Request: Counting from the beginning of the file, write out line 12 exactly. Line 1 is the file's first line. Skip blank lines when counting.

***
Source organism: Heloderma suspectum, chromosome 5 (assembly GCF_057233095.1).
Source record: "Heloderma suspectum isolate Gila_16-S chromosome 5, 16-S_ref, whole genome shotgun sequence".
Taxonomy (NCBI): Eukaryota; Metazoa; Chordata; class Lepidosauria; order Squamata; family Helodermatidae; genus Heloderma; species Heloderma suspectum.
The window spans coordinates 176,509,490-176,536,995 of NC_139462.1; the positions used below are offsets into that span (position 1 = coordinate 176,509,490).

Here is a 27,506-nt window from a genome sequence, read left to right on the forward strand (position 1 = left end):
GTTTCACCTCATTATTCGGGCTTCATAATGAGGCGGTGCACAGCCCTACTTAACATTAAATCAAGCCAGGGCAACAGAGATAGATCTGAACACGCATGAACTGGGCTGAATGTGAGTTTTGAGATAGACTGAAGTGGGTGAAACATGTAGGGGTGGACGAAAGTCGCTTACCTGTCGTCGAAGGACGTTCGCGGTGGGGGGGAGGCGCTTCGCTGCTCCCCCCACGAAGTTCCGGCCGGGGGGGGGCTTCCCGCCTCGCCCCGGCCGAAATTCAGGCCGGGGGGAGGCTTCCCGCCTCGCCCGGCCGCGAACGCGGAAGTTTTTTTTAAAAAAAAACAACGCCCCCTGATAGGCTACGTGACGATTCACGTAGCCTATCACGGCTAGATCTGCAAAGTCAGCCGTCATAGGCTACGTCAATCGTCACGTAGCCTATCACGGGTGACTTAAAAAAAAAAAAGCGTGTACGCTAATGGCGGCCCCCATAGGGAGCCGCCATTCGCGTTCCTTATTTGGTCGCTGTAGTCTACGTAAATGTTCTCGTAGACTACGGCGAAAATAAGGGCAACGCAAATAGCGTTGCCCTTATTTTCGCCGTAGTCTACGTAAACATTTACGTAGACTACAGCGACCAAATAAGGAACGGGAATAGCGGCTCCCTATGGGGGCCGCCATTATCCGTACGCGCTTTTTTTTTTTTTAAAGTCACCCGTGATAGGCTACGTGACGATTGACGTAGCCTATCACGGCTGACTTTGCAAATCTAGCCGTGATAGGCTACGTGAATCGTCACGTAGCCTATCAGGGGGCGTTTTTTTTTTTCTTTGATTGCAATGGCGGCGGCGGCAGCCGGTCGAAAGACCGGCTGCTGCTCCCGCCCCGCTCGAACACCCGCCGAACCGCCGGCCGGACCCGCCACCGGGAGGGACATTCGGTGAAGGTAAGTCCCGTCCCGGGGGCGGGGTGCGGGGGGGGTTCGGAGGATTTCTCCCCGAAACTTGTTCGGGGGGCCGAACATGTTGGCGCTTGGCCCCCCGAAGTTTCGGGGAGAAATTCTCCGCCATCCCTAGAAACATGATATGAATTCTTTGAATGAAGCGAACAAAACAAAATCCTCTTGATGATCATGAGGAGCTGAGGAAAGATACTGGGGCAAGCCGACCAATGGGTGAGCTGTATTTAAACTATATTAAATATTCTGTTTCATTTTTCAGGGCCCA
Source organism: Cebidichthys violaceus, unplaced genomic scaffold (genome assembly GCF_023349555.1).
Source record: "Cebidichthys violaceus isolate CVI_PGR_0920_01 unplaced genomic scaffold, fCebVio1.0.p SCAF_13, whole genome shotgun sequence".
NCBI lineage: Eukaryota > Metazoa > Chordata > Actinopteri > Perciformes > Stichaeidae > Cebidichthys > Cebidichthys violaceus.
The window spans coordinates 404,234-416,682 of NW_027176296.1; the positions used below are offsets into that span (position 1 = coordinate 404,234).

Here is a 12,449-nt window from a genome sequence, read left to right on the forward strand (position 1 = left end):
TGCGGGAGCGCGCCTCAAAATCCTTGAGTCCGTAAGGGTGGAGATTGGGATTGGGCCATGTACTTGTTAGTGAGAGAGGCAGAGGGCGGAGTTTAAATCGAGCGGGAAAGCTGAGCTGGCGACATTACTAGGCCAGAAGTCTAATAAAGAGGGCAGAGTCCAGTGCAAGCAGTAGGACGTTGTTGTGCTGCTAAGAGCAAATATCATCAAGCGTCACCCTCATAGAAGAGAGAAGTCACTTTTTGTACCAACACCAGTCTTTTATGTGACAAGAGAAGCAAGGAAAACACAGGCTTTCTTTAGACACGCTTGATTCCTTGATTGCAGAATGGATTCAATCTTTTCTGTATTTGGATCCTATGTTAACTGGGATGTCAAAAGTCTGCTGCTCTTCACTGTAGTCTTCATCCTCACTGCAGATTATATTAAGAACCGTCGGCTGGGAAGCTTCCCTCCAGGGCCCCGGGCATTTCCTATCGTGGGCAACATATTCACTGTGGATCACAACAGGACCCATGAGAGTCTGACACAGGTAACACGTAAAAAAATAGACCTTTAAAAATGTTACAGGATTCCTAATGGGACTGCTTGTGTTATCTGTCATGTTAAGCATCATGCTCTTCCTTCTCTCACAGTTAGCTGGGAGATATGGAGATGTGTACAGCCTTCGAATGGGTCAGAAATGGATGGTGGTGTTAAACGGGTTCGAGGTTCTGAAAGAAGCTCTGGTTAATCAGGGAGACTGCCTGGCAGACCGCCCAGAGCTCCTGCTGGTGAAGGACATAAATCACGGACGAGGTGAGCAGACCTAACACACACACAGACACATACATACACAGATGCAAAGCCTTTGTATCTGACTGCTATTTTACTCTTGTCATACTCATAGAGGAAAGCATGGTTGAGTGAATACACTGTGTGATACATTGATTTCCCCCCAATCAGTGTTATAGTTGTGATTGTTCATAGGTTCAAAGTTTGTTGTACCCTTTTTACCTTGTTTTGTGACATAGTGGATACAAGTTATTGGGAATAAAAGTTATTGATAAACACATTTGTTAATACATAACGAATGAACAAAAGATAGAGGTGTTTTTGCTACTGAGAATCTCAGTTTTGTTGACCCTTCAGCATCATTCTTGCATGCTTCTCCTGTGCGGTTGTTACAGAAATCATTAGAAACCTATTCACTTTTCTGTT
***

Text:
TGCGGGAGCGCGCCTCAAAATCCTTGAGTCCGTAAGGGTGGAGATTGGGATTGGGCCATGTACTTGTTAGTGAGAGAGGCAGAGGGCGGAGTTTAAATCGAGCGGGAAAGCTGAGCTGGCGACATTACTAGGCCAGAAGTCTAATAAAGAGGGCAGAGTCCAGTGCAAGCAGTAGGACGTTGTTGTGCTGCTAAGAGCAAATATCATCAAGCGTCACCCTCATAGAAGAGAGAAGTCACTTTTTGTACCAACACCAGTCTTTTATGTGACAAGAGAAGCAAGGAAAACACAGGCTTTCTTTAGACACGCTTGATTCCTTGATTGCAGAATGGATTCAATCTTTTCTGTATTTGGATCCTATGTTAACTGGGATGTCAAAAGTCTGCTGCTCTTCACTGTAGTCTTCATCCTCACTGCAGATTATATTAAGAACCGTCGGCTGGGAAGCTTCCCTCCAGGGCCCCGGGCATTTCCTATCGTGGGCAACATATTCACTGTGGATCACAACAGGACCCATGAGAGTCTGACACAGGTAACACGTAAAAAAATAGACCTTTAAAAATGTTACAGGATTCCTAATGGGACTGCTTGTGTTATCTGTCATGTTAAGCATCATGCTCTTCCTTCTCTCACAGTTAGCTGGGAGATATGGAGATGTGTACAGCCTTCGAATGGGTCAGAAATGGATGGTGGTGTTAAACGGGTTCGAGGTTCTGAAAGAAGCTCTGGTTAATCAGGGAGACTGCCTGGCAGACCGCCCAGAGCTCCTGCTGGTGAAGGACATAAATCACGGACGAGGTGAGCAGACCTAACACACACACAGACACATACATACACAGATGCAAAGCCTTTGTATCTGACTGCTATTTTACTCTTGTCATACTCATAGAGGAAAGCATGGTTGAGTGAATACACTGTGTGATACATTGATTTCCCCCCAATCAGTGTTATAGTTGTGATTGTTCATAGGTTCAAAGTTTGTTGTACCCTTTTTACCTTGTTTTGTGACATAGTGGATACAAGTTATTGGGAATAAAAGTTATTGATAAACACATTTGTTAATACATAACGAATGAACAAAAGATAGAGGTGTTTTTGCTACTGAGAATCTCAGTTTTGTTGACCCTTCAGCATCATTCTTGCATGCTTCTCCTGTGCGGTTGTTACAGAAATCATTAGAAACCTATTCACTTTTCTGTT